Il simbolo + indica il dislivello positivo (cioè in salita) complessivo della tappa; il simbolo - quello negativo (cioè in discesa).
The last Calabrian stage is quite long, but it’s all downhill; after an initial section on asphalt, we take a beautiful ridge path with a magnificent view of the Stretto di Messina and end in beauty on the splendid boardwalk of Reggio Calabria. Goodbye mainland!
In the first half there are several sections on asphalted roads; watch out for the cars.
We leave the centre of Gambarie on the provincial road and pass the entrance to Basilicò Park. After a few kilometres still on asphalt, in the shade of the trees, we cross a secondary road and tackle the long descent (about 1,300 m drop) towards Reggio Calabria; the gradient is moderate. The road turns into a forest track, partly asphalted, partly unpaved; the views become wider. We return to an unpaved path and shortly leave it for a stretch on a wide path that leads us in wide curves to the asphalt road below, which we take to the right, climbing slightly. This brings us to a group of houses that includes a bar. Opposite the bar, a small public balcony with a bench offers a beautiful view of the sea and invites you to take a break.
Back on the road, we leave the asphalt road a little to take the small road to the left; shortly afterwards we turn left again, still on asphalt, and walk along the ridge for a few kilometres, with a beautiful view of both the coast and the valley to the south, which is very atmospheric with its ravines and some abandoned settlements.
Continuing on, we pass on a path and come to the most beautiful part of the stage. We walk for several kilometres, always on the ridge, with some unforgettable views (we have to be careful not to lose sight of the waymarkers, some turnings can be confusing), until we reach an old fort; from there we turn left and go downhill for the last stretch, still on the path, and then we come out between the first houses of Reggio on a asphalt road that we take to the right downhill.
Soon we reach a roundabout and turn right into Viale Libertà, a busy road that we follow to the sea. We turn left onto the famous seafront promenade and enjoy the beautiful walk, perhaps sampling Cesare’s excellent ice cream.
Reggio Calabria, situated on the Strait of Messina, is the oldest city in the region. It was indeed a rich and important polis of the Magna Graecia. The modern history of the city is marked by violent earthquakes that have reshaped the urban profile; the last was that of 28 December 1908, when a large part of the built-up area was destroyed.
The area of Reggio Calabria is characterised by the Greek-Calabrian dialect, also called Grecanico.
This is a dialect derived from Greek (like the Griko dialect of Salento), spoken in this area until the 15th and 16th centuries, when it was replaced by the Romance dialect, and then disappeared almost definitively during the Fascist period - remaining only in the remote areas of the Aspromonte. The few remaining speakers were researched by the German philologist Gerhard Rohlfs, who successfully rescued the ancient language, which is not too dissimilar to modern Greek, in the 1970s.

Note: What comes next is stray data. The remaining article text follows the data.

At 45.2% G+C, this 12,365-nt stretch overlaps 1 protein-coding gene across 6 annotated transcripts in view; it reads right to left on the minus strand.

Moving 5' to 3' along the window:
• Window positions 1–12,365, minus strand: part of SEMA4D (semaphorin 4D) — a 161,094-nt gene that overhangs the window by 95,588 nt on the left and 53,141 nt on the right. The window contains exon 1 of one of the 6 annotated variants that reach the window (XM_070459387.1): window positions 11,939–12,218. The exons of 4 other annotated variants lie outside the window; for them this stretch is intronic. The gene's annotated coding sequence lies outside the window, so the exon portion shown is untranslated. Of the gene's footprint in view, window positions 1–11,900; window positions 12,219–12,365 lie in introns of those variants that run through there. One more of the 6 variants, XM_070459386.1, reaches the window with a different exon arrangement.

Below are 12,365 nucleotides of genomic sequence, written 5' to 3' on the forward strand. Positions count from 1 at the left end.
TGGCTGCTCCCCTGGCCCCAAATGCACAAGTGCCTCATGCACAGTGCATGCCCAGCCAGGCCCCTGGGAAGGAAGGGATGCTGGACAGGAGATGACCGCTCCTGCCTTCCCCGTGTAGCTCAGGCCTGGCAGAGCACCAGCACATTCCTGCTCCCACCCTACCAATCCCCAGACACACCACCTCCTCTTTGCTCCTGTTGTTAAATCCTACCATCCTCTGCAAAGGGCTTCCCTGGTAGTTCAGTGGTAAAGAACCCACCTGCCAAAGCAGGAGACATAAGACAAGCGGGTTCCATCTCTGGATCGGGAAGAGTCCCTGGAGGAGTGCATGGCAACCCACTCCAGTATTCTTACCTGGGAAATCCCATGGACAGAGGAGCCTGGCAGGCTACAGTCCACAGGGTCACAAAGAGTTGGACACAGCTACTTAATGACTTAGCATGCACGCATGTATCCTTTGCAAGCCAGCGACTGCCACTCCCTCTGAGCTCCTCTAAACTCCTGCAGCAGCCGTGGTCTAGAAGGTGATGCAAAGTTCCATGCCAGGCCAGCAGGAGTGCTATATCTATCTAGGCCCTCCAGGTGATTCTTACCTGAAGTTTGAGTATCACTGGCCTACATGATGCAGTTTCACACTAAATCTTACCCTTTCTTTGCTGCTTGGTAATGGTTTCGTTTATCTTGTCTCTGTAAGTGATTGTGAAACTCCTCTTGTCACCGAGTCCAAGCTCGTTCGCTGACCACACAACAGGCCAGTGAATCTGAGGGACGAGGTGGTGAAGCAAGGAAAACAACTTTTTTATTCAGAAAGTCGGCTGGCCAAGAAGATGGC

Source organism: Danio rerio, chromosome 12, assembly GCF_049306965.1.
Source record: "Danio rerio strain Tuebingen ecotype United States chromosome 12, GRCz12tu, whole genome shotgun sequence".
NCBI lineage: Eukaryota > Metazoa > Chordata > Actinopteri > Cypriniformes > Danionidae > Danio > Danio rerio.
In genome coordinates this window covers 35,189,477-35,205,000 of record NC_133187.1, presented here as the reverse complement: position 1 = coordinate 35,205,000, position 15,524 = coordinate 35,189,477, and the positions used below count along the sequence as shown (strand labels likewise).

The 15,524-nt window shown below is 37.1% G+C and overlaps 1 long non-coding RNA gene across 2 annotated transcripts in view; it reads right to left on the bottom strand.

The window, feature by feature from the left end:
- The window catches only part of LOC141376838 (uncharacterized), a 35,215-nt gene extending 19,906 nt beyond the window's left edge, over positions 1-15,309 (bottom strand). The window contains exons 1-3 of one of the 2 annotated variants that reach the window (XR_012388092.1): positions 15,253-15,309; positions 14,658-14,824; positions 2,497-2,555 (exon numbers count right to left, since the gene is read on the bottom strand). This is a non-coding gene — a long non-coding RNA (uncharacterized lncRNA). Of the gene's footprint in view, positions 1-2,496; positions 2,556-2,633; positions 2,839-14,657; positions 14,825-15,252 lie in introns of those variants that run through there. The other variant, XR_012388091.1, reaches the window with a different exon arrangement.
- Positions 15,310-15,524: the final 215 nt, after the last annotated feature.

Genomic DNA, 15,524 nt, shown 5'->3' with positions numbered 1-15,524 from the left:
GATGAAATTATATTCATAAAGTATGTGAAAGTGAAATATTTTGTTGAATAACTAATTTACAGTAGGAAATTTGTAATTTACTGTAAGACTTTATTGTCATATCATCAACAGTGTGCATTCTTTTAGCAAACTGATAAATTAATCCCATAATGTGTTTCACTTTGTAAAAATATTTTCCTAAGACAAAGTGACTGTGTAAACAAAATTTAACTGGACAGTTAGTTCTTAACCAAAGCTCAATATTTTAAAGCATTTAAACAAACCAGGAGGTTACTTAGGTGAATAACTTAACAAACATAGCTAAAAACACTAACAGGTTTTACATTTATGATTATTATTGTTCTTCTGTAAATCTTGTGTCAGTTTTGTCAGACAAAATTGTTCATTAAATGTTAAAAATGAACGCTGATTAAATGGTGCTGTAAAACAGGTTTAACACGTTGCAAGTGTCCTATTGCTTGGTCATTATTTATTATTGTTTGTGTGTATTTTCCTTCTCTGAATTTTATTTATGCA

Today, Grecanico is an important linguistic minority, listed as endangered in the Red Book of UNESCO. Numerous cultural associations are working to preserve this heritage, including through newspapers in this language.
The Arena dello Stretto, also known as the “Anassilaos Theatre”, is a modern amphitheatre built on the model of the ancient Greek theatres.
In addition to numerous performances, you can enjoy the wonderful panorama of the strait from the stands. It was built in 1932 on the site of the Porto Salvo and destroyed in an earthquake in 1908 and it is adorned with a huge statue of Athena the Fighter, created by the Palermo sculptor Camillo Autore in 1900. Until 2001, the statue faced out to sea to protect the city’s coastline. Then it was turned towards the city to protect it from dangers from the interior.
Among the city’s many attractions, do not miss the Bronzi di Riace.
The two bronze statues, located in the Museo Archeologico Nazionale della Calabria (National Archaeological Museum of Calabria), are one of the town’s landmarks and, thanks to their exceptional state of preservation, the most extraordinary example of classical Greek art.
The statues, representing a hoplite and a warrior king, were found by chance in 1972 near Riace Marina by an enthusiastic diver. They are believed to have fallen into the sea after a storm in the 5th century BC.
For more information on the museum’s opening hours and tickets, visit LINK.
On the seafront of Reggio Calabria, in a large green kiosk under a huge hundred-year-old magnolia tree, is the Gelateria Cesare (Cesare’s ice cream parlor).
Homemade ice cream has been made here, for a hundred years, with the best ingredients of the region. A nice way to enjoy the sunset on the beautiful seafront.
B&B Centrale, in Reggio Calabria. Tel. +390965 814515
There are numerous accommodation facilities in Reggio Calabria.
The starting point is accessible by car.
The starting point can be reached by bus, which leaves from the city of Reggio Calabria.
Here is the LINK, to check the timetable.
The starting point is NOT reachable by train.
Va' Sentiero is a grassroot project, thanks to the spontaneous contribution oft housands of people.
Even the most complicated dream, a 7,000km uphill dream,
can be achieved... together.